Are Data Breaches Becoming the Norm?

Posted  May 26, 2015  by  Jenny Green


Consumers are becoming increasingly blasé about data breaches according to a survey conducted by Software Advice, part of research company Gartner.  

It found over three quarters of respondents were not aware of the eBay breach, widely reported in May 2014, which forced the online auction site to advise 145 million customers to update their passwords.  

The 2014 Aftermath of a Mega Data Breach study by Ponemon is further evidence that consumers are starting to perceive data breaches as the norm – 61% of respondents said ‘data breaches affect most companies and I think it’s unavoidable’.

When asked how they responded to notifications of data breach incidents in the past two years, 32% ignored the notification.

This “breach fatigue” amongst consumers, in part caused by panicky headlines in the media, could pose serious long-term consequences for information security and the protection of personal data.  

As the Software Advice survey's authors conclude, "Public anger at data breaches could act as a strong incentive for firms to improve the quality of their security; in its absence, that incentive may be lacking. Meanwhile, if the public is unconcerned about the wholesale leakage of sensitive data by firms to which they have entrusted it, it seems unlikely they will be doing much to protect their own identities".  

And finally "Target has put the costs of its breach at $148 million: Whether the public is paying attention or not, breaches are expensive."

In the wake of seeping apathy and increasing costs, experts are warning businesses that it’s important not to let their data protection guards down. And in particular, small and medium businesses with leaner budgets and less formal information security policies may be more at risk of being targeted by identity thieves and other criminals.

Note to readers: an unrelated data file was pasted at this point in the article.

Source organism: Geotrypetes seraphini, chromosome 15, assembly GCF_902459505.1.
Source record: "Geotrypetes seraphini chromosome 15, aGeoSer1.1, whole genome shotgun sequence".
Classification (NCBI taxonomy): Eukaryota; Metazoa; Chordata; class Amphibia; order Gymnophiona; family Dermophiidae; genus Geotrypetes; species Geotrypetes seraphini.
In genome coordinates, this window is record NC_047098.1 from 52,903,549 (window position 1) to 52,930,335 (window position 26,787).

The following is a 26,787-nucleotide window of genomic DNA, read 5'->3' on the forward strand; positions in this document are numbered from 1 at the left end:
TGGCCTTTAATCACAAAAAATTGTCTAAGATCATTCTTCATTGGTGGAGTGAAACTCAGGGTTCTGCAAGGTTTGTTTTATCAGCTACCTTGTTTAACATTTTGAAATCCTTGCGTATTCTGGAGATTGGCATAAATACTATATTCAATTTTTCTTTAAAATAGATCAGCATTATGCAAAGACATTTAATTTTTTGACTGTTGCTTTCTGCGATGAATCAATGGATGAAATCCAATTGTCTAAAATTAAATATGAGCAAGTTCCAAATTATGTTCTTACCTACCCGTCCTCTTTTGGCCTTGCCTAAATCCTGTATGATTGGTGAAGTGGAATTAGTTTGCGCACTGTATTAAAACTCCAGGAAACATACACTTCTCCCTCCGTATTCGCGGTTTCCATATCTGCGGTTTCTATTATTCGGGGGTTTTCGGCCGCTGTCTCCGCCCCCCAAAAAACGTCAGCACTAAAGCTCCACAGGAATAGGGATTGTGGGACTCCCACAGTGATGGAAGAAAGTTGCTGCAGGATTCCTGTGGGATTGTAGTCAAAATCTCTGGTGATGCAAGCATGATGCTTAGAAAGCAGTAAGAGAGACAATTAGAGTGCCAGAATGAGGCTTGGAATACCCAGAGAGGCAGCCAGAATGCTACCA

The following safeguards are recommended for every organisation:

  • Create a comprehensive information security policy and a company-wide culture of security
  • Develop a Bring Your Own Device policy - or even better, a Choose Your Own Device policy - to provide better controls over your company data when accessed by employees via their personal mobile devices. A lack of clear guidance and policy to follow, combined with irresponsible employee behaviour online, can make companies easy targets for hackers.
  • Schedule ongoing employee training that highlights practical solutions and procedures.
  • Protect sensitive data in and outside of the office with a Clean Desk Policy and security-driven best practices.
  • Bolster network and computer security with secure file transfer, the best encryption software, strong authentication, and other data management and security solutions.    
  • Retain only the personal information that is necessary for your records and operations, otherwise, partner with a document shredding provider to destroy documents that are not needed.
  • Limit access to confidential information to staff that need the information to do their jobs.
  • Put an aggressive incident response plan in place. The Ponemon study showed that following a data breach, consumers want identity theft protection (63%), the best credit monitoring services (58%), and compensation (67%).  
  • Implement a document management system including a retention schedule and secure document destruction. Shred-it’s Document Management Solutions Ebook provides a comprehensive guide.

Check out our free security checklist to help identify areas in your business where a data breach may occur or join the conversation on information security with @Shredit_UK 

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